Gold Ribbed Hare’s Ear Nymph
This fly has a long history. In 1886 Frederic M. Halford published ‘Floating Flies and How to Dress Them’. He included the Gold Ribbed Hare’s Ear, a dry fly. In 1910 G. E. M. Skues listed the Hare’s Ear pattern as a wet fly in his classic ‘Minor Tactics of the Chalk Stream‘. The history of this pattern therefore neatly tracks the Skues – Halford debate.
According to the catch returns this traditional pattern accounted for a high proportion of the trout caught on the club’s lakes and the river for the last three seasons. It is a good general representation of a variety of nymphs. A size 10 is a good imitation of a mayfly nymph and a size 14 can represent an olive or stonefly. It is a fly that will catch trout throughout the season.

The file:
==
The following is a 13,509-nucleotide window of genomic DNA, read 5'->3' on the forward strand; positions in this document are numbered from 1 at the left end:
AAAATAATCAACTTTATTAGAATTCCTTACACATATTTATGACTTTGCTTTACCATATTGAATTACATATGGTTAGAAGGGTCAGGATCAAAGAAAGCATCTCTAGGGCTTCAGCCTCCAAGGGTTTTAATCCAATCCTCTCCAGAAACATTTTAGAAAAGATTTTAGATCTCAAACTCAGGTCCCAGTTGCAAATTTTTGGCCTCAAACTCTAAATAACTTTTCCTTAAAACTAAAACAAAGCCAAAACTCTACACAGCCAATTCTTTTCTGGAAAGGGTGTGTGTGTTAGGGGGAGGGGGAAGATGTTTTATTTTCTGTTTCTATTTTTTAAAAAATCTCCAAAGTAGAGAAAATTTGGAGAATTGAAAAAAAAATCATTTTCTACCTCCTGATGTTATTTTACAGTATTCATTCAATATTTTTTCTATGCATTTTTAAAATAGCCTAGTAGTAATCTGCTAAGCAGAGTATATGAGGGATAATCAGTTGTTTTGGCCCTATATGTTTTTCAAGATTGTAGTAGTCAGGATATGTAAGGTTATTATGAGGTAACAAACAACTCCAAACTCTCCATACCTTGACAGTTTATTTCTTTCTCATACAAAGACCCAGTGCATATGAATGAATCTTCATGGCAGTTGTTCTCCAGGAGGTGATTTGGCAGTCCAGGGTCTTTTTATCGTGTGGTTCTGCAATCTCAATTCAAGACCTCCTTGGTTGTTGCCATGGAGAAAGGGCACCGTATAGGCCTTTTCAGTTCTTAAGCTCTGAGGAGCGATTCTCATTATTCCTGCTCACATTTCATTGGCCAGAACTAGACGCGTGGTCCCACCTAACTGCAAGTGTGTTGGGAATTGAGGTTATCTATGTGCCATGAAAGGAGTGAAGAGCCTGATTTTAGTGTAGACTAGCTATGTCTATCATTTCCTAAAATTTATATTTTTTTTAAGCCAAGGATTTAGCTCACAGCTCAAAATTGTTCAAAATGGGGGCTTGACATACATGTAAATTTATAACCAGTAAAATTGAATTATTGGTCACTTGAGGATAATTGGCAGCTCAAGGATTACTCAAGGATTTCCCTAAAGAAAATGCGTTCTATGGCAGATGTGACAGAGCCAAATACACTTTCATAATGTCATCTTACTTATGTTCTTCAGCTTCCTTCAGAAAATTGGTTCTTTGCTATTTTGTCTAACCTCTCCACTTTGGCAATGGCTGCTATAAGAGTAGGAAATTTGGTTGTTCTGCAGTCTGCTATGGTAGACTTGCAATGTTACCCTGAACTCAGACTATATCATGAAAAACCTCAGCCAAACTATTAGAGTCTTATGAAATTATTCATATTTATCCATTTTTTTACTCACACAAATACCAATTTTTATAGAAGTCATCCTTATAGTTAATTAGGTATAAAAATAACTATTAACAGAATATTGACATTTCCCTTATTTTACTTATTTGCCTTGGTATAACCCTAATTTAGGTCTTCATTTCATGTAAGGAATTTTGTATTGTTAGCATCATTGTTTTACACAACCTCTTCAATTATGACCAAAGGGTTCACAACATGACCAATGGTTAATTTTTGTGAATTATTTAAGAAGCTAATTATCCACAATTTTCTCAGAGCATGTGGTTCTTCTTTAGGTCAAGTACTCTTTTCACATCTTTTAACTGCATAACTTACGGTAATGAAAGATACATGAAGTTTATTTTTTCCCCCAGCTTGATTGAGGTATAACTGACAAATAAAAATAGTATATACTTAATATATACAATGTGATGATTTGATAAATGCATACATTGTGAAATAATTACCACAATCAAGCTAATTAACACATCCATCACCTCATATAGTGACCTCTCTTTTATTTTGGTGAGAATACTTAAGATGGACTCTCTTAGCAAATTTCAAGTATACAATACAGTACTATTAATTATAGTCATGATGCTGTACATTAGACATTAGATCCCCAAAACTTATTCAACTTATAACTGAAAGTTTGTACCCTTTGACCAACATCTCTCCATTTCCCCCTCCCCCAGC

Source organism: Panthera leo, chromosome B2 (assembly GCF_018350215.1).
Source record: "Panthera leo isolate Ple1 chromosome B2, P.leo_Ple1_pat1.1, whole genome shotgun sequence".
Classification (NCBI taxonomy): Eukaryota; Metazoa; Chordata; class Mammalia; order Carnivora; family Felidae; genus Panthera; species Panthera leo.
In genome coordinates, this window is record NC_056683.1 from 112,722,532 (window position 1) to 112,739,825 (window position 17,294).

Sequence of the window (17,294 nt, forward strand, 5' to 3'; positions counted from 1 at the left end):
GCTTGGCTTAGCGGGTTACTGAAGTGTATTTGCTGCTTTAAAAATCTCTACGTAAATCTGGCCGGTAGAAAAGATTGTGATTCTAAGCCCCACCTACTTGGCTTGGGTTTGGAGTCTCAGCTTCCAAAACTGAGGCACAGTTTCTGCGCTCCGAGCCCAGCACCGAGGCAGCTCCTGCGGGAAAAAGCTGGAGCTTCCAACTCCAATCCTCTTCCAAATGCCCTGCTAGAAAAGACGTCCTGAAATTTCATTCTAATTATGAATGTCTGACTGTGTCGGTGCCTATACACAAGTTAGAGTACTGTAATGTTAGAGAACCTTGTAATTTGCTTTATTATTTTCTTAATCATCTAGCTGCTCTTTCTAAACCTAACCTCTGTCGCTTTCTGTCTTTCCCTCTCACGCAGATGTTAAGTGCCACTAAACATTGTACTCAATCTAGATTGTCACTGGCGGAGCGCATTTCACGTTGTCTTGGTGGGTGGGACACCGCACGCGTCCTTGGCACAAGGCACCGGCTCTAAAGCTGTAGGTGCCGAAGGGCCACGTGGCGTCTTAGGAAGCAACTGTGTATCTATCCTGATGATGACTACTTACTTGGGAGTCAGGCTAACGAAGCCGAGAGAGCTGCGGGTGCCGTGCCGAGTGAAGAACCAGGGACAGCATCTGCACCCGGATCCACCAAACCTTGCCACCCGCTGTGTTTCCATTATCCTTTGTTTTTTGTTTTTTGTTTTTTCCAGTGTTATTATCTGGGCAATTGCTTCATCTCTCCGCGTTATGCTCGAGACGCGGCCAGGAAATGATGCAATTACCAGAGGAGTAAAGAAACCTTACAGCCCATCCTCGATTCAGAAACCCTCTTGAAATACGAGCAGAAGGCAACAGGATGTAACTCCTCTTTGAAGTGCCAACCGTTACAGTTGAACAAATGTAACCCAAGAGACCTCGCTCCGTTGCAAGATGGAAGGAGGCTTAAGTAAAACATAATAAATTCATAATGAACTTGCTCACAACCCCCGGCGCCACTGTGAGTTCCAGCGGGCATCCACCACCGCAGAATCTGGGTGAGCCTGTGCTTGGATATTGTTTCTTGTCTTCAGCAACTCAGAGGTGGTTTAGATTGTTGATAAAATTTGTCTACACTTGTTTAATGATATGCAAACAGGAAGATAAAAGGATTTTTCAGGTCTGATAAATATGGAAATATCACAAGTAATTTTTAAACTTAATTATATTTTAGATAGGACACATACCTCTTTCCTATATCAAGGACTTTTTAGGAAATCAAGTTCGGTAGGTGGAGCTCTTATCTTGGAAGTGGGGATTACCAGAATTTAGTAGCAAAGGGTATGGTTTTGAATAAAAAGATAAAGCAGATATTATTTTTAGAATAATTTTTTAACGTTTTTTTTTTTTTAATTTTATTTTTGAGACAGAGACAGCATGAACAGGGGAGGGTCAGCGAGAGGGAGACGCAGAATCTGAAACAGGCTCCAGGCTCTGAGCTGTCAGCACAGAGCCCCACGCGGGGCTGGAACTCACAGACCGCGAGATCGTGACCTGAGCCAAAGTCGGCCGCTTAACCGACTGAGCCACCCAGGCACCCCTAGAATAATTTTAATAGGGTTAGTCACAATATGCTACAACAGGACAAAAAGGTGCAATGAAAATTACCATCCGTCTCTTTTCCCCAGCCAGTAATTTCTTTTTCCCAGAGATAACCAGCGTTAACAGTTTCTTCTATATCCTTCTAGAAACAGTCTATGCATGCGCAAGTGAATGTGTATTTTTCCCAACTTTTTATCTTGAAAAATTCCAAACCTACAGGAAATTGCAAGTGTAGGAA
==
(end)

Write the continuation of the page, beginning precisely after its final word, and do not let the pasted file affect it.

This is a traditional fly that was invented in 1922 in the USA by Leonard Halladay for his friend Charles F Adams. The pattern has since been modified to the extent that any small, grey dry fly is referred to as an ‘Adams’. It can also be tied with slips of feather for the wings or as a parachute fly.
This pattern is a good general representation of adult midges and can be very effective in the evening when other flies have been rejected by the trout. Midges hatch throughout the year and a size 14 Adams is a consistent fly from March to November.
These traditional patterns should be in every member’s fly box.